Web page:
Gastrointestinal Perforation in Neonates: Aetiology and Risk Factors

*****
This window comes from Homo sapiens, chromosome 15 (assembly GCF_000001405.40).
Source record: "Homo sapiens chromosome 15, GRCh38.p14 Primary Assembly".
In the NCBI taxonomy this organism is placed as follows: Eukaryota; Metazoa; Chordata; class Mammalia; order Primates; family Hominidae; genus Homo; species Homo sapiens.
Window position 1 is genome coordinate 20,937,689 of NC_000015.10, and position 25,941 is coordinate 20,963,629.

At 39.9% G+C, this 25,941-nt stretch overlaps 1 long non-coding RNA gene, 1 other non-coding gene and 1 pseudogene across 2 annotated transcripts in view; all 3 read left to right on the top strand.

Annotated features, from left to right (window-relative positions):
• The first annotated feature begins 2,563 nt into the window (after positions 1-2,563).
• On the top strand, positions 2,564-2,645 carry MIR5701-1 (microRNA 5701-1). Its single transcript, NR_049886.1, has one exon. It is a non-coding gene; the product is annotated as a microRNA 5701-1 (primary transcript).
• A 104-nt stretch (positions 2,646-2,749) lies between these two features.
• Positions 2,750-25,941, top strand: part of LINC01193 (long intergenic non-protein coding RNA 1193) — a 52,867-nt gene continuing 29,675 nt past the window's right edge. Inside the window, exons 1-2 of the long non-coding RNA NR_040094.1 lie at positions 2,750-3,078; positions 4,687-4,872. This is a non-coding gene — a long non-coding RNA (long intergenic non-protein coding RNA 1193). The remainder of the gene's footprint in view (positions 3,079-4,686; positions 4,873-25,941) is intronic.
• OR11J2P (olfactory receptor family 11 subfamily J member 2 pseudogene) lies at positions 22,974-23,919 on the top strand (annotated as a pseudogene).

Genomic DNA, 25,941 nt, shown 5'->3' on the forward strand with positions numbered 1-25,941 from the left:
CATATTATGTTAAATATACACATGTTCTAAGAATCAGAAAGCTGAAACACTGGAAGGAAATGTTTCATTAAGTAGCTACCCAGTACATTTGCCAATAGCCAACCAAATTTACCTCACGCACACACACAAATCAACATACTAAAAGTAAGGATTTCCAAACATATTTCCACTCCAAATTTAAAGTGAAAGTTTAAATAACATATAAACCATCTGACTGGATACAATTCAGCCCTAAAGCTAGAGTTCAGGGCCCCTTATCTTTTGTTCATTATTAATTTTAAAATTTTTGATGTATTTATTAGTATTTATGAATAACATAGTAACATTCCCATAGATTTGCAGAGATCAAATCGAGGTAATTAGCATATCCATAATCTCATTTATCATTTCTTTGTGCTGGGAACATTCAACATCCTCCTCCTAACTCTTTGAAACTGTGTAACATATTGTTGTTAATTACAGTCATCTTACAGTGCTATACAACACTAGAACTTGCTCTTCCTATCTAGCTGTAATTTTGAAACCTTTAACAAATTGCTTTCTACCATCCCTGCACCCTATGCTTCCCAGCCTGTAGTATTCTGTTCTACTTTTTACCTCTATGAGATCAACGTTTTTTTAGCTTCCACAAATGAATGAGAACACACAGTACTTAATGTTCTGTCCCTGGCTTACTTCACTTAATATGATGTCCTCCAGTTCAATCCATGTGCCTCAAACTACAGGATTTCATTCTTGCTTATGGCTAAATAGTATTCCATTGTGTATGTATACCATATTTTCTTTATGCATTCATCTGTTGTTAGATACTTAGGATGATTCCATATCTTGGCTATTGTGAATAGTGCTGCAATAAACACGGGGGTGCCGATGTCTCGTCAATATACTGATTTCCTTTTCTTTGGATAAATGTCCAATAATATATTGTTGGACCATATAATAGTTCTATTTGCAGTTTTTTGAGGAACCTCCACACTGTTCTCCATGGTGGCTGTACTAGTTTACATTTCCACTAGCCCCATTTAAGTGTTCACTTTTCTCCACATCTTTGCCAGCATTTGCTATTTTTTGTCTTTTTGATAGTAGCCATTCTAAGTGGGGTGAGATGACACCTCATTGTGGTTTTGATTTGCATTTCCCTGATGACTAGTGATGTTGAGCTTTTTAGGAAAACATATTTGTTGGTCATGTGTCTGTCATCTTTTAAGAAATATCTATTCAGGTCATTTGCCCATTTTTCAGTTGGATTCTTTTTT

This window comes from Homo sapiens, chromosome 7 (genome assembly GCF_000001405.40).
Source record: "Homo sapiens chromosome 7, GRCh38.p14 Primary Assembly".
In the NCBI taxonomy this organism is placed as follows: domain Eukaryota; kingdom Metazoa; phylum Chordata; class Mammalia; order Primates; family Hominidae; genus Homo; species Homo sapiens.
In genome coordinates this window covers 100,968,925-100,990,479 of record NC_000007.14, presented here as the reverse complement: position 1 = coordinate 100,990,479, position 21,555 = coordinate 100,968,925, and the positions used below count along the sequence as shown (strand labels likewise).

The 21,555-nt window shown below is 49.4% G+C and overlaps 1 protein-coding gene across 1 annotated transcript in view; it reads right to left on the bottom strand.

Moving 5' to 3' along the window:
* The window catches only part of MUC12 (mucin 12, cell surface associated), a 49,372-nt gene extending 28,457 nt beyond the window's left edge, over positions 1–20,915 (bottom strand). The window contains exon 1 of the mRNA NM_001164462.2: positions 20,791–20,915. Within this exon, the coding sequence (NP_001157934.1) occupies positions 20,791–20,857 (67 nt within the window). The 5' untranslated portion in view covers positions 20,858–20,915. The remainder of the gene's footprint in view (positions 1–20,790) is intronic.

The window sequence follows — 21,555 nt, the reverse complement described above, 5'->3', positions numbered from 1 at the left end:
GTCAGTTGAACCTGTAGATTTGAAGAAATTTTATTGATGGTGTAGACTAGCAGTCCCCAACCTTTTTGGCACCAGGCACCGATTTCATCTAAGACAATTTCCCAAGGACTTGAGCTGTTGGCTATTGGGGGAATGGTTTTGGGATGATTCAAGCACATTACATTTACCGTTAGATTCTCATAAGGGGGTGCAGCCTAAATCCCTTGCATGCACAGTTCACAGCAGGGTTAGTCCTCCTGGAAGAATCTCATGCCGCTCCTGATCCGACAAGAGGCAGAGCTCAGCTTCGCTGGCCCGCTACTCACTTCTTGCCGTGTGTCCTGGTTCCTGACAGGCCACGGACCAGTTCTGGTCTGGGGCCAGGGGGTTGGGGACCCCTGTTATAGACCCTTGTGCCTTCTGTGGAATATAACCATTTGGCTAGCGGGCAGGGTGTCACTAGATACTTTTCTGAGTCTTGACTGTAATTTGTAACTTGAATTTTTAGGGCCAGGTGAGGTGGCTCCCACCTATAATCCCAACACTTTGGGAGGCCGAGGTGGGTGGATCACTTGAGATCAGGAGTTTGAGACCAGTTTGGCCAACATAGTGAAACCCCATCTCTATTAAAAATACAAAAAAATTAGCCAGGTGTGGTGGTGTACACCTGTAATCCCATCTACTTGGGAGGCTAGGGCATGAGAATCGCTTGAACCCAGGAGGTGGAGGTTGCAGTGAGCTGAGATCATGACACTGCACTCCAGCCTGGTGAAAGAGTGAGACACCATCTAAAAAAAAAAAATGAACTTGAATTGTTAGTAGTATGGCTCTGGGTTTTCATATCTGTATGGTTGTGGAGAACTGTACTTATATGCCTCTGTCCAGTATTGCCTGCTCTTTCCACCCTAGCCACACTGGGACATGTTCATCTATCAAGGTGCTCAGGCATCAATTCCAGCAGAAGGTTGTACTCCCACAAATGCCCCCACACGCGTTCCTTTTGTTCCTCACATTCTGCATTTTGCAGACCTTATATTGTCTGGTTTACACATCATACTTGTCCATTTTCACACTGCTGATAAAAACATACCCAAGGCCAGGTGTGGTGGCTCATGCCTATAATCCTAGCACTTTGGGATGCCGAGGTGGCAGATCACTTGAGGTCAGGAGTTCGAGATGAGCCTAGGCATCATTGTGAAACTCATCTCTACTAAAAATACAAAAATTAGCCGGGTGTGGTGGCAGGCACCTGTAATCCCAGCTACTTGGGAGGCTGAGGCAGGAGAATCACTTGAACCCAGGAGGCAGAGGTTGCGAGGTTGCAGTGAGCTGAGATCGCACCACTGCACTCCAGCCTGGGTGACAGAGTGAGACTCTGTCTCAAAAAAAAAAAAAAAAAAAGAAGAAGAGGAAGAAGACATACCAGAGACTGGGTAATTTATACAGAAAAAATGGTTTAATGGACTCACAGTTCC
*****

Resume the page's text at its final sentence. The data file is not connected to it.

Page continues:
PURPOSE Peritoneal drainage (PD) constitutes a definitive therapy for a subset of extremely low birth weight (ELBW) infants with spontaneous intestinal perforation (SIP). We investigated the factors which may differentiate these patients from those who require a laparotomy (LAP) after initial PD. METHODS A retrospective chart review of all ELBW infants (<1000 grams) who underwent PD at two tertiary neonatal intensive care units over a 42-month period was performed. Demographic, clinical, laboratory, and radiological data of the entire patient cohort were collected. Patients who underwent definitive PD were compared to those who required LAP following PD. Statistical comparisons were performed using independent samples T-tests for continuous variables, and Fisher's exact test for categorical variables. RESULTS Sixteen ELBW infants with SIP underwent PD. Five patients (31%) had definitive PD and 11 (69%) subsequently required LAP. Patients who had definitive PD had a lower percent band count at diagnosis (3.2+/-1.5 vs. 18.0+/-4.8; p=0.01), and were less likely to require vasopressor therapy at diagnosis and drain placement (40% vs. 91%, p=0.06), 24 hours later (40% vs. 100%, p=0.02), and 48 hours later (20% vs. 91%, p=0.01). There were no other statistically significant differences in any of the measured variables. Survival to discharge was 80% for PD and 82% for LAP (p=1.0). CONCLUSION Peritoneal drainage for spontaneous intestinal perforation in ELBW neonates is more likely to be definitive in the absence of bandemia and vasopressor requirement. These may be important factors in deciding whether to proceed to laparotomy.